Exploding Coffee » Kohonen Network

(This is one of some older posts of mine, originally written on 2012-10-17.)

Kohonen networks, or self-organizing maps (SOM), are a particular type of artificial neural networks that are trained using unsupervised learning. Depending on the input and network configuration, they can be very useful in classifying and visualizing high-dimensional data.

They are also surprisingly simple to create. A basic algorithm, and the one I used to produce the images below, is:

  1. Give all the points in the network a random position in the input space. This position is usually known as the weight vector $\bf w$.
  2. Pick a random point $\bf x$ from the input.
  3. Find the node closest to that point, i.e. find the point $i=\underset{i}{\arg\min}\,||{\bf x} - {\bf w}_i||$. We call this node the winning node.
  4. Move the nodes of the network closer to $\bf x$ based on a step length $\eta(n)$ and neighborhood function $h_{ij}(n)$ (see below): ${\bf w}_j = {\bf w}_j + \eta(n) h_{ij}(n) ({\bf x} - {\bf w}_j)$ where $n$ is the current training iteration.
  5. Repeat from step 2 for a couple of thousand iterations.

The (a possible) step length function is

$$ \eta(n)=\eta_0 e^{-n/\tau_1} $$

where $\eta_0$ is the initial step length (0.1 is a good value) and $\tau_1$ is a constant controlling how quickly the step length decays. This should be about as large as the number of training iterations, otherwise the step length may become so small that no training is actually accomplished.

The neighborhood function is a very important function for Kohonen network as it defines how neighboring nodes are affected when the winner is updated. The (or, again, a possible) neighborhood function is

$$ h_{ij}(n)=e^{-\frac{d_{ij}^2}{2\sigma(n)}} $$
$$ \sigma(n)=\sigma_0 e^{-n/\tau_2} $$

where $d$ is the so-called lateral distance between nodes $i$ and $j$. This distance is not the distance between the weight vectors ${\bf w}_i$ and ${\bf w}_j$, but the distance between the indices. For a one-dimensional network this is simply $d_{ij}=|i-j|$.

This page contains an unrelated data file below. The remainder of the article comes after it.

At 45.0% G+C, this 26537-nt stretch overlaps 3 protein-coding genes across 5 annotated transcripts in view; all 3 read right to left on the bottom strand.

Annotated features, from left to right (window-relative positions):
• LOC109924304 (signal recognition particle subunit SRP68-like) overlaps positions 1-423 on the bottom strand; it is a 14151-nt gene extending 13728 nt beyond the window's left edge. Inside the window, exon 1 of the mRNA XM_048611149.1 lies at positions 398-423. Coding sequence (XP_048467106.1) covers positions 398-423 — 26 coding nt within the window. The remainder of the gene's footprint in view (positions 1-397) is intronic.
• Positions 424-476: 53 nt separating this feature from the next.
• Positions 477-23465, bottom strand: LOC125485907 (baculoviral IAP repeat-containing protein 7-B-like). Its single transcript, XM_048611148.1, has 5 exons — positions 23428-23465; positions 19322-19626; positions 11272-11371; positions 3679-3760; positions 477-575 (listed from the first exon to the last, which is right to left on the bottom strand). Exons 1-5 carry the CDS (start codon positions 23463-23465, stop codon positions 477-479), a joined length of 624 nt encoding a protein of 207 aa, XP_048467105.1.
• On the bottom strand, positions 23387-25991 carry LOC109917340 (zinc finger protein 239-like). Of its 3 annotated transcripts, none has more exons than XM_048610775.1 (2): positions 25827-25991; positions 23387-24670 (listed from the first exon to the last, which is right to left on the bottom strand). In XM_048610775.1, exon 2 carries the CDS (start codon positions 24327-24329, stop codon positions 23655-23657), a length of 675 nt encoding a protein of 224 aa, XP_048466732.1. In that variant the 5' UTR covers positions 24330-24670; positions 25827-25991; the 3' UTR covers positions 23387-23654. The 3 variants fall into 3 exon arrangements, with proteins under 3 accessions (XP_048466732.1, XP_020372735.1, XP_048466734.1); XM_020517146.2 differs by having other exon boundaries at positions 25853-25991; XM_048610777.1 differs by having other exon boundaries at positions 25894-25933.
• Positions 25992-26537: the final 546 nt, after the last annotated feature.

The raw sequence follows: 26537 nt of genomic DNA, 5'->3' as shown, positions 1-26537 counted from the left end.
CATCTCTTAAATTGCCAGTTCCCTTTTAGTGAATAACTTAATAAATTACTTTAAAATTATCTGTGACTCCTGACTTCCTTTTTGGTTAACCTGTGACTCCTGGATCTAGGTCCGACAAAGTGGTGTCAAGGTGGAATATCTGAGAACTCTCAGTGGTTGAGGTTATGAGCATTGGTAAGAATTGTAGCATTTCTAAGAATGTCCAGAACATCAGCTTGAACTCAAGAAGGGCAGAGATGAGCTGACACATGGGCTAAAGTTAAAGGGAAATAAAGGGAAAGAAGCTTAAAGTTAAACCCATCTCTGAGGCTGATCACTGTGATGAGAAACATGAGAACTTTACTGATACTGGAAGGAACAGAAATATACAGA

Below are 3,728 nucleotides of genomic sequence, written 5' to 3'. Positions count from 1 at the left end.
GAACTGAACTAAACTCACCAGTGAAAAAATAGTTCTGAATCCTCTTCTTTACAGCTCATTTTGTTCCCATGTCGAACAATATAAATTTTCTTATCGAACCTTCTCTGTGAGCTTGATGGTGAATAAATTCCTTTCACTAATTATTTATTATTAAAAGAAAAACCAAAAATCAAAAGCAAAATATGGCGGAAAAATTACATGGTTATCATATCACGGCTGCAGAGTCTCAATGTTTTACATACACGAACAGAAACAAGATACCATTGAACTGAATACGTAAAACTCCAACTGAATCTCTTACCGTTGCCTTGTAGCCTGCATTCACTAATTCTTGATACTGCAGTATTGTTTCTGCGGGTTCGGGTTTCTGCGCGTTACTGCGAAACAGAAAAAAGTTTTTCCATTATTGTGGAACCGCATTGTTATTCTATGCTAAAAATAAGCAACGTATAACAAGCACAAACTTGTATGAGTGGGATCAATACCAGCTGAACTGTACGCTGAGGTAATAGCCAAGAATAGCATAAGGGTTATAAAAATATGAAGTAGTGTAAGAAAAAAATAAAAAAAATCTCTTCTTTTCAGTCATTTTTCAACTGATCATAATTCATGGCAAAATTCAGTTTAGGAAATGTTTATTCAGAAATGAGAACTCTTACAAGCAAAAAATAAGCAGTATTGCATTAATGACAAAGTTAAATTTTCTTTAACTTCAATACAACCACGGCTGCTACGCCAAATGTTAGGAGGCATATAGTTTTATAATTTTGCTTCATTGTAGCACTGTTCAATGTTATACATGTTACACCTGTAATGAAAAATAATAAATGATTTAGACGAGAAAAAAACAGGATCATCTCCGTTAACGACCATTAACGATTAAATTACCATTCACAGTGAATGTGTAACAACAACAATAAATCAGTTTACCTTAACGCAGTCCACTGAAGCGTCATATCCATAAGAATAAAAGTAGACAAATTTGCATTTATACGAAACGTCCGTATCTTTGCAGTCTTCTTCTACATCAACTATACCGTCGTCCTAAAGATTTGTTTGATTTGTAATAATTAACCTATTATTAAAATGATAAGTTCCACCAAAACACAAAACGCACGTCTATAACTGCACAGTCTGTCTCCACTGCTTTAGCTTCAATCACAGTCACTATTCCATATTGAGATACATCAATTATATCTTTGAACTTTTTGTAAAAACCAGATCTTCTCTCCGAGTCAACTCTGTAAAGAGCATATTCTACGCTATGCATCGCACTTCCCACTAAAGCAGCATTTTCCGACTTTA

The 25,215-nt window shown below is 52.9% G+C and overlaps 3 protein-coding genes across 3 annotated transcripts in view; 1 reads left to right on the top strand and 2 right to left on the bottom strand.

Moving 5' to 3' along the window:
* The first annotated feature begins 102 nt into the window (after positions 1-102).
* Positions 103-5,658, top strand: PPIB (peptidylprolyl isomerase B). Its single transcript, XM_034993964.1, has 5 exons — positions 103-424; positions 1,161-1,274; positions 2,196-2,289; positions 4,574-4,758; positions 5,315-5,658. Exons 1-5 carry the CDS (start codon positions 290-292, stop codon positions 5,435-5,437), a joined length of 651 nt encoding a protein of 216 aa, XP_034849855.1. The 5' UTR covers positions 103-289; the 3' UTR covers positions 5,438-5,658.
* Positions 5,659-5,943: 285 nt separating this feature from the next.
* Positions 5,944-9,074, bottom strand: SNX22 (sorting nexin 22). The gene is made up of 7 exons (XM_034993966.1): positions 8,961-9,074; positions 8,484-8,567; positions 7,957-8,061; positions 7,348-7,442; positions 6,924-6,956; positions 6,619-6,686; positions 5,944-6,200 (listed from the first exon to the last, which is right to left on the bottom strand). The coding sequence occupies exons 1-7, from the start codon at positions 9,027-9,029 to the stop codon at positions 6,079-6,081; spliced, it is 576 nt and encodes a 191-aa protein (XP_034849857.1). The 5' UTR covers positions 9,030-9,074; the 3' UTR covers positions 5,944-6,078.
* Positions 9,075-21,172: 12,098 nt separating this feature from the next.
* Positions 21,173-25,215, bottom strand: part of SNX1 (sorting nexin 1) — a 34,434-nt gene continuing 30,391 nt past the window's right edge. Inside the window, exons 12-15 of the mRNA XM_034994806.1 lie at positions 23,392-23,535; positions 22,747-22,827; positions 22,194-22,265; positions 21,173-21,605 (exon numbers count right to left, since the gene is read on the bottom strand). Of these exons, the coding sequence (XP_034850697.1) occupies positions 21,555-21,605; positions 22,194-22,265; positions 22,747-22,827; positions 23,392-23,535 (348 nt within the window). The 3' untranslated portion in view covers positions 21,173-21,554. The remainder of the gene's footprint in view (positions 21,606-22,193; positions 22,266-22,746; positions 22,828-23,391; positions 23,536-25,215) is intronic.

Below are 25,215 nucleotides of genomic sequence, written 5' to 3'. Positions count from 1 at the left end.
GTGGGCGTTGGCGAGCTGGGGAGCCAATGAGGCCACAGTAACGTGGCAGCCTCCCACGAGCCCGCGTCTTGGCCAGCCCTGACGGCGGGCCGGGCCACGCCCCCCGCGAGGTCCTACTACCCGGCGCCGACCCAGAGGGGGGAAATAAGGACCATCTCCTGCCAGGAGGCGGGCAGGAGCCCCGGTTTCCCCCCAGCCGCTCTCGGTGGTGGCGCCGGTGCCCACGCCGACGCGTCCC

The behavior created by the decaying step length and neighborhood size (also known as the radius of attention) is rather fractal in nature. In the beginning the step length is large and the neighborhood should cover most of the network, meaning the first few updates pulls the entire network towards the input and starts ordering the network from its initial random state.

As the step length and neighborhood shrinks, smaller and smaller features of the network are refined and the network spreads to cover the input domain.


Here is a one-dimensional Kohonen network of 1000 nodes (the colored line) trained on data sampled uniformly from a circle (shown in black):

Here is another network with the same parameters, but trained on data sampled from a different shape (again, shown in black):

Note how in both cases the network spreads out evenly (more or less) to fill the data space.


And here is the MATLAB code used to train those two networks:

function net = trainNet (sample_function)

% Setup.
net_size = 1000;
net = rand (net_size, 2) - 0.5;

sigma_0 = 100;
tau_1 = 2000;
sigma = @(n) sigma_0 * exp (-n/tau_1);

eta_0 = 0.1;
tau_2 = 100000;
eta = @(n) eta_0 * exp (-n/tau_2);

training_length = 100000;

% Train.
for n = 1:training_length
    point = sample_function ();
    diff = [ point(1)-net(:,1) point(2)-net(:,2) ];

    score = sum (diff.^2, 2);
    [~, winner] = min (score);

    h = exp ( - ((1:net_size)' - winner).^2 / (2 * sigma(n)^2) );
    net = net + eta(n) * (h*[1 1]) .* diff;
end